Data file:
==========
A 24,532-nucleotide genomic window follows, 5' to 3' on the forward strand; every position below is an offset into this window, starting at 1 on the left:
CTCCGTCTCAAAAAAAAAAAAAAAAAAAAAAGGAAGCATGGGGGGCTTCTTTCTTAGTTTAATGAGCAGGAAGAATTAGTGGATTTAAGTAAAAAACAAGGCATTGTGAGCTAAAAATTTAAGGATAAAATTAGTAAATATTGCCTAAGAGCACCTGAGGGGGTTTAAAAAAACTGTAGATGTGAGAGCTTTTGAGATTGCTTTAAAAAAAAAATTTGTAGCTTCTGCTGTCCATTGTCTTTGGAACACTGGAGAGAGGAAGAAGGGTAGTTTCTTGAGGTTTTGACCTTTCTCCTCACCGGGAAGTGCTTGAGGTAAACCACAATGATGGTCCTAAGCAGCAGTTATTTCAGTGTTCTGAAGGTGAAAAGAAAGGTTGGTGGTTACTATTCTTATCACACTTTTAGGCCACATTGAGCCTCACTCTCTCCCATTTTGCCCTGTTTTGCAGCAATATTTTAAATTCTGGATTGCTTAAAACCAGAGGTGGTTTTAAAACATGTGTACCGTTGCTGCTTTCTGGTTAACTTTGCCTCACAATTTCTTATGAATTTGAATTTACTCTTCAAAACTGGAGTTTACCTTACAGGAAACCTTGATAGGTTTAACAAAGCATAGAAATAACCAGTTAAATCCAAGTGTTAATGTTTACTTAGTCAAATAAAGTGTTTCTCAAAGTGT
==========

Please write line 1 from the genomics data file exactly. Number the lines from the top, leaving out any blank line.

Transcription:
A 24,532-nucleotide genomic window follows, 5' to 3' on the forward strand; every position below is an offset into this window, starting at 1 on the left: